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Facility Fabricates GaAs and GaN Devices

This well-equipped facility contains the equipment—and the people with the know-how—needed to create and manufacture GaAs and GaN semiconductors.

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Fig. 11. The BAE Microelectronics Center (MEC) and its foundry houses people and equipment needed for the research and production of high-performance microwave, millimeter-wave, and even optical semiconductor devices, circuits, and modules.

Not every defense/aerospace electronics systems supplier can point to a full-fledged semiconductor foundry in its midst. But the Microelectronics Center (MEC) at BAE Systems is a full-featured, full-service compound-semiconductor foundry that can meet the company’s most challenging needs for high-performance, high-frequency semiconductors. The MEC can transform software design files into wafers full of high-performance, RF/microwave discrete and integrated-circuit (IC) semiconductors based on compound semiconductor materials such as gallium arsenide (GaAs) and gallium nitride (GaN).

The advanced facility doesn’t just enable BAE to design, fabricate, produce, and characterize its own semiconductor devices and modules. It also supports extensive R&D on new devices in support of internal and external customers’ needs for a wide range of electronic applications, including in avionics, electronic combat, communications, surveillance, and targeting systems.

The BAE MEC (Fig. 1) encompasses a total area of 70,000 ft.2, including 12,000 ft.2 of Class 100 IC fabrication clean-room space, as well as Class 10,000 and 100,000 clean rooms for the qualification of advanced high-frequency semiconductor devices and the assembly/test of higher-level MMIC-based assemblies. The facility features extensive environmental control equipment—like air-handling and filtration and gas-monitoring systems—to ensure the highest levels of cleanliness and a pristine environment for maintaining high-quality, high-reliability semiconductor devices.

Also supporting the facility are automated-test-equipment (ATE) systems that include vector network analyzers (VNAs) with frequency extension well into the millimeter-wave ranges. The MEC has been accredited as a Category 1A Trusted Supplier by the U.S. Department of Defense (DoD) biannually since 2008.

Table

The facility relies on in-house molecular-beam-epitaxial (MBE) reactors to grow pseudomorphic high-electron-mobility-transistor (PHEMT) and metamorphic HEMT (MHEMT) active device layers on GaAs semiconductor wafers. GaN starting wafers, sourced from carefully qualified suppliers, are grown on thermally conductive silicon-carbide (SiC) substrates by means of metal-organic chemical vapor deposition (MOCVD). The MEC can form device features as fine as 20 nm (as needed for high-frequency, high-speed applications) via electron-beam lithography; the facility has already developed and produced millimeter-wave semiconductors operating  as high as 200 GHz (see table).

In addition to RF/microwave/millimeter-wave devices based on GaAs, indium phosphide (InP), and GaN, the MEC has also performed R&D for production of photonic and integrated optoelectronic devices and circuits, including optoelectronic integrated circuits (OEICs), focal plane arrays, and optical parametric oscillators (OPOs).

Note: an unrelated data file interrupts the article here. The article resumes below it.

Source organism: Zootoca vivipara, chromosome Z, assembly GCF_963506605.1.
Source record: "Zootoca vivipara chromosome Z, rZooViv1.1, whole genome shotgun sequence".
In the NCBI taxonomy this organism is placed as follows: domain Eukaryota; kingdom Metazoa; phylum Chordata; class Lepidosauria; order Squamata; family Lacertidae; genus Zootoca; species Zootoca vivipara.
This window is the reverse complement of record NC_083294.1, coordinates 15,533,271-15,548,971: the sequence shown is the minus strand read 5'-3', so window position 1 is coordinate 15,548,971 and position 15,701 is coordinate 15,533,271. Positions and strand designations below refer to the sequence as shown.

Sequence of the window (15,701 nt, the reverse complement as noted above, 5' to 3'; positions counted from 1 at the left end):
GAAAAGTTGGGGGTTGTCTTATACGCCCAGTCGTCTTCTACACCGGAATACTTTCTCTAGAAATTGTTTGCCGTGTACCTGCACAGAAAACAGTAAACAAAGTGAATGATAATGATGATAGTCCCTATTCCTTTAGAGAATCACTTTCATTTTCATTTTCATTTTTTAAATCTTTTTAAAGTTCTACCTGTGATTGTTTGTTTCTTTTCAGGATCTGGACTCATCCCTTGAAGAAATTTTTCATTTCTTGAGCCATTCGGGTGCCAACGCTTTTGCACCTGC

The facility added high-volume GaN module production capabilities in 2015, renovating the facility the following year for efficient co-location of staff working on R&D and production. This included those involved with material growth and wafer processing, as well as with device and module design, test, and manufacturing. Economies of scale in working with larger wafers began back in 2004 with 6-in.-diameter GaAs wafers for the production of GaAs pHEMTs and MESFETs. Through the use of automated wafer-handling systems, defects can be minimized and the benefits of high yields from these large wafers can be realized.

Fig. 22. The transition to production of 6-in. GaN-on-SiC semiconductor wafers (from 4-in. wafers) is expected later this year, with a significant boost in high-volume production capabilities for GaN devices.

Customers are the beneficiaries of such high-volume semiconductor production, with cost reductions typically a function of increased yields. For mature semiconductor processes like GaAs—where applications for the devices are well-established, such as in receiver front-end amplifiers—large volumes of devices are needed for both commercial and defense systems. The BAE MEC has shown its capabilities to meet high-volume military requirements for GaAs devices, with nearly 1 million GaAs MMIC devices delivered for F-22 production applications. The facility expects to be able to handle similar high-volume requirements for GaN devices.

Although the GaN-on-SiC semiconductors are currently processed on 4-in.-diameter wafers, the cassette-to-cassette automated wafer-handling equipment used for 6-in. GaAs wafers has also been leveraged for the production of GaN-on-SiC devices on these smaller wafers by employing 6-in. wafer carriers, enabling BAE to achieve significant reductions in process defects and associated higher device yields. The semiconductor foundry facility has been evaluating device fabrication on 6-in.-diameter GaN-on-SiC wafers (Fig. 2) with excellent results. It expects GaN processing on these larger wafers to be ready for full production later this year.

BAE Systems, 95 Canal St., Nashua, NH 03064; (603) 885-4321

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